'Heroes to Zeroes,' Beta Band

We've all heard the expression, "less is more," right? It's the idea that things seem more appealing when they are purer and free of complication. Visual art is often easier to understand if it uses only one color family. Music is often lumped into a genre based on its primary instruments and beats. In all cases of art, "less is more" is an expression that aims to give the art more widespread appeal. It's an expression that does not apply in the case of the Beta Band's new album, Heroes to Zeros. Not even slightly. You can think of Heroes to Zeros as a record that observes another mantra -- more is more.

The Scottish post-modern quartet has been known for being over-the-top extravagant since their 1997 debut EP, and Heroes seems to capitalize on that reputation in ways both good and bad.

The disc pops off the first track, "Assessment," in a breezier, more comfortable manner than the Beta Band's previous works. Singer Stephen Mason breathes an earful of compassionate lyrics about hitting his head on rocks to a twinkling beat. It's a nice little toe-tapper. But then things quickly complicate with the addition of a horn section, heavy bass and about a billion other sounds. It stops, you wipe your brow -- and then Beta comes back with even more.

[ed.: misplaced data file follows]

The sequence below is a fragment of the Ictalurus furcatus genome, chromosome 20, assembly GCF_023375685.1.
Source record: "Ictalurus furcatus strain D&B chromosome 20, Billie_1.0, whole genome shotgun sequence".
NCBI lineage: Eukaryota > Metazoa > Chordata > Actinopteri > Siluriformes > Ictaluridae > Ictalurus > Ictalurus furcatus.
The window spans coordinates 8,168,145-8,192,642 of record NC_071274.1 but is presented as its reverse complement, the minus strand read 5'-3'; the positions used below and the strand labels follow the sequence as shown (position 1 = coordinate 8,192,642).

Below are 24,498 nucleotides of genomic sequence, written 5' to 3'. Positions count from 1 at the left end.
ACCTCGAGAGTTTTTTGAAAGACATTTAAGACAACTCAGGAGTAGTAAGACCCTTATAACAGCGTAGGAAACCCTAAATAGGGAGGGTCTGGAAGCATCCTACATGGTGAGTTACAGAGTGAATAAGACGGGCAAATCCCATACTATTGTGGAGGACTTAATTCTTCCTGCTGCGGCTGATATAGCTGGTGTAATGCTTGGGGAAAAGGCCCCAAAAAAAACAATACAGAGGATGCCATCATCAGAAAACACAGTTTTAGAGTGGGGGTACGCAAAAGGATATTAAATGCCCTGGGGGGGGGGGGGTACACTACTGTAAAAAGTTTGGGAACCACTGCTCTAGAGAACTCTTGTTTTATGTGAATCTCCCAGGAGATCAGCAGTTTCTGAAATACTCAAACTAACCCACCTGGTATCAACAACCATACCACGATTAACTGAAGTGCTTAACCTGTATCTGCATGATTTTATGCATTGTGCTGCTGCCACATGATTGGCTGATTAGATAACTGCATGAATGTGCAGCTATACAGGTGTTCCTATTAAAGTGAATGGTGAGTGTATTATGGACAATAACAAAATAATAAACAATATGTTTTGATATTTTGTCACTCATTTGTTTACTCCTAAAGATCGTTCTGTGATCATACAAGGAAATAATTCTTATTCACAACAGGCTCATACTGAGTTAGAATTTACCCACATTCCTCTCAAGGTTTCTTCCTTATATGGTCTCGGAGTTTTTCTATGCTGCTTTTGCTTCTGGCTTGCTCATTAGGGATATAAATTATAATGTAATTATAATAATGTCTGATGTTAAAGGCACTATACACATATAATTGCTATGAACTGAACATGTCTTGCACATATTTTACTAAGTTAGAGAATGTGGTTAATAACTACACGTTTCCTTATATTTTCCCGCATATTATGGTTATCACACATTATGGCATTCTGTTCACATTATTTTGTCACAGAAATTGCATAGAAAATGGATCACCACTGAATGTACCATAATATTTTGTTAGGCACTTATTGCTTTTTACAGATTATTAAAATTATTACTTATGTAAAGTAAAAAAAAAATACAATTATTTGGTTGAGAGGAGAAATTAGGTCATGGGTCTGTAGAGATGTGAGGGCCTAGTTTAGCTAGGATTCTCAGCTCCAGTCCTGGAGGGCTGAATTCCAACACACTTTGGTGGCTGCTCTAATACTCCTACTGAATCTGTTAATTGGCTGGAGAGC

Echoing atmospheric ballads, tribalistic chants, '70s funk-inspired tracks, schizophrenic anthems to nature barrel down the soundtracks -- it's all very odd, though not entirely in a bad way. The Beta Band wreaks idyllic confusion with Heroes, refusing to let their music slip into just one genre. Running the gamut from electro-pop to English breakbeat, that's hardly a problem here.

But eating from every musical genre's trough on Heroes can cause listeners to get a little full at times, particularly on "Wonderful," "Troubles" and "Rhododendron" -- songs where the Beta Band attempts to slow things down a bit and turn down the lights. It feels like you're sitting in the dark and you're not quite sure what the Beta Band is trying to pull. Keep your hands off of me, Beta Band! These four Scots have a hard time pulling off the sensitive-Euro thing -- it's just not fitting, and weighs down the record with a lot of skippable tracks.

While adding more and more sounds to their music is what makes the Beta Band so appealing, there are times when Heroes needs to delete a few instruments.

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About The Author

Leah Sottile

Leah Sottile is a Spokane-based freelance writer who formerly served as music editor, culture editor and a staff writer at the Inlander. She has written about everything from nuns and Elvis impersonators, to jailhouse murders and mental health...